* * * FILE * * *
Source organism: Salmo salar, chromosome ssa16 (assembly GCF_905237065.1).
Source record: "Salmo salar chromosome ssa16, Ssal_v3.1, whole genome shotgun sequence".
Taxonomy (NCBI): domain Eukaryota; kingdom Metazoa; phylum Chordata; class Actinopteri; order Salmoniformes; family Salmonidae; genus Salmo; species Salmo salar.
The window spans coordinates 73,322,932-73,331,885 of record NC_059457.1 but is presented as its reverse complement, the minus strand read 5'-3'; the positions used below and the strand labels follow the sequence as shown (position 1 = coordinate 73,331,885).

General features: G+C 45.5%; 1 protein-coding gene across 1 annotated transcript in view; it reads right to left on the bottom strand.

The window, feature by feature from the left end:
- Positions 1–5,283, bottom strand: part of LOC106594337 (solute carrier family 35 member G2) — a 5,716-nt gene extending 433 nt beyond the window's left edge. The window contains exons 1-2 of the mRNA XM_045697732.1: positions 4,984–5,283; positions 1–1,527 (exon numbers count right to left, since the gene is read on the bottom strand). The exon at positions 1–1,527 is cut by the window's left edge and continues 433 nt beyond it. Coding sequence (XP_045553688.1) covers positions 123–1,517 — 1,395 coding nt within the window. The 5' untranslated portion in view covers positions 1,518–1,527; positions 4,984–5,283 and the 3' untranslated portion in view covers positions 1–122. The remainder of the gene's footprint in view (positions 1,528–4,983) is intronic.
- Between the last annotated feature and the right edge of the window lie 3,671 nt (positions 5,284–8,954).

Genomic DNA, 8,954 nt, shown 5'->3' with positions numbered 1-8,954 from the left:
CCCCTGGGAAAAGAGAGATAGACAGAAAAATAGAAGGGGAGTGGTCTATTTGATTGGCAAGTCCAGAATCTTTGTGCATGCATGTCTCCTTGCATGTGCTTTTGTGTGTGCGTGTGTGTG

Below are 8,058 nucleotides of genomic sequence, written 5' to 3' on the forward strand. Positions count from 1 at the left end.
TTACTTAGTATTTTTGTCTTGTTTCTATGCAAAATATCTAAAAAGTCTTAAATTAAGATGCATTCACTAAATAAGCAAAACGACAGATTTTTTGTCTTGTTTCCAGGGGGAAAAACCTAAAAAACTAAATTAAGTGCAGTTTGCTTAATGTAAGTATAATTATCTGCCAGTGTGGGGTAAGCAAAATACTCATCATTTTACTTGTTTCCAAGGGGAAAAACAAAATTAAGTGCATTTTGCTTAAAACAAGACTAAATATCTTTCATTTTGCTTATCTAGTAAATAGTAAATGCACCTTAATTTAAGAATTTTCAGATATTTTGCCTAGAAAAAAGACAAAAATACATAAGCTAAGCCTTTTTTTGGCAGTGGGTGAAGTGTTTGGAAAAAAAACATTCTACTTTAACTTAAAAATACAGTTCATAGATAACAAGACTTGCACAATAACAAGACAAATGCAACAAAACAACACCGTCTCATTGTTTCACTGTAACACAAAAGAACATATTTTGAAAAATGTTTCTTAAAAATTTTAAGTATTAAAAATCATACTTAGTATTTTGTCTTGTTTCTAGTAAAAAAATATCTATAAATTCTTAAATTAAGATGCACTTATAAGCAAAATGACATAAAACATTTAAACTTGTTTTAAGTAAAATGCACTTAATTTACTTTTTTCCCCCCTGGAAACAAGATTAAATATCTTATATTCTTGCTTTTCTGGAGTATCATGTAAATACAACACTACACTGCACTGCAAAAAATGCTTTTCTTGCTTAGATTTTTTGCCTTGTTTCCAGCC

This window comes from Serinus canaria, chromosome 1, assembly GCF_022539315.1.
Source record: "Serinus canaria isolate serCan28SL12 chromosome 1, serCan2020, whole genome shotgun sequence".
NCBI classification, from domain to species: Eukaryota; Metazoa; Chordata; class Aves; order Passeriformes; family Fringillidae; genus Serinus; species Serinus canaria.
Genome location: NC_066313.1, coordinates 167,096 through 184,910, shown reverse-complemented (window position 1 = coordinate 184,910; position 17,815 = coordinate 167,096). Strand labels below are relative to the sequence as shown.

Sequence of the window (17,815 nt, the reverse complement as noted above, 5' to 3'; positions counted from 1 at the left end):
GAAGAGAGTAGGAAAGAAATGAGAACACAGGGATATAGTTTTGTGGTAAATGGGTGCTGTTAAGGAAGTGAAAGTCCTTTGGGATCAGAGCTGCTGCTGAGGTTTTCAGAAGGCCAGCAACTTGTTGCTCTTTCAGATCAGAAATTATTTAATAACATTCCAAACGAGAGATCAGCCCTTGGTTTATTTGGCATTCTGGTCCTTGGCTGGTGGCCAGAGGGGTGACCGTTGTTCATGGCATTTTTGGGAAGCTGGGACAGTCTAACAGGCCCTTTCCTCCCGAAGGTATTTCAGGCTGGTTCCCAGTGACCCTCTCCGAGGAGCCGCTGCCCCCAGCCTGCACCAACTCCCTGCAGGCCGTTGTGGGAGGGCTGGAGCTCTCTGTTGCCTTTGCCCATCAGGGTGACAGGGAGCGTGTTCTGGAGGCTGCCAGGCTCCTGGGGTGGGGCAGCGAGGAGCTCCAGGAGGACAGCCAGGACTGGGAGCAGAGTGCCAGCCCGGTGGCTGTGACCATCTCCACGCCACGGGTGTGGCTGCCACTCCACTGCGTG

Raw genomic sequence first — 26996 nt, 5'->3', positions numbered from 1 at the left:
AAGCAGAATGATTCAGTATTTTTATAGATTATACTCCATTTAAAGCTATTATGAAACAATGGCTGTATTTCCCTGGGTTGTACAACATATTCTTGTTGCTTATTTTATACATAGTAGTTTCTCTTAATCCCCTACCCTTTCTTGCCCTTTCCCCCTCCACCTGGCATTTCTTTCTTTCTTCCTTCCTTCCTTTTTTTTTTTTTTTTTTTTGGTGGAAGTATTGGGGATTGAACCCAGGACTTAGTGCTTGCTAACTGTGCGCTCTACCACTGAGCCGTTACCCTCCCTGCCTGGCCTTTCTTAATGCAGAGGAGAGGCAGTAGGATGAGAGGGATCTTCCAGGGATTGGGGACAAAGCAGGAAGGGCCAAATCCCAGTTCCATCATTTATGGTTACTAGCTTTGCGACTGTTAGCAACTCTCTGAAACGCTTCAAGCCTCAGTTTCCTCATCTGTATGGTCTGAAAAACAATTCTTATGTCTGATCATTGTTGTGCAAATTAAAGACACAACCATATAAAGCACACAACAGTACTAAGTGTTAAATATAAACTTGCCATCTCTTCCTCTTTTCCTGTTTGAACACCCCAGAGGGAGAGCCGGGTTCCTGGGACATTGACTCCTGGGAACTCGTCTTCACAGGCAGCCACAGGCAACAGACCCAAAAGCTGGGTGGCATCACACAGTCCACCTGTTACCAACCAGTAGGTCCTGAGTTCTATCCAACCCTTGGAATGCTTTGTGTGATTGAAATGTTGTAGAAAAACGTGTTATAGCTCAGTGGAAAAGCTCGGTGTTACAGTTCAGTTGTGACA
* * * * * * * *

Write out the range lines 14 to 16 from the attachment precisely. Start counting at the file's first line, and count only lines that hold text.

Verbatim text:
Source record: "Serinus canaria isolate serCan28SL12 chromosome 1, serCan2020, whole genome shotgun sequence".
NCBI classification, from domain to species: Eukaryota; Metazoa; Chordata; class Aves; order Passeriformes; family Fringillidae; genus Serinus; species Serinus canaria.
Genome location: NC_066313.1, coordinates 167,096 through 184,910, shown reverse-complemented (window position 1 = coordinate 184,910; position 17,815 = coordinate 167,096). Strand labels below are relative to the sequence as shown.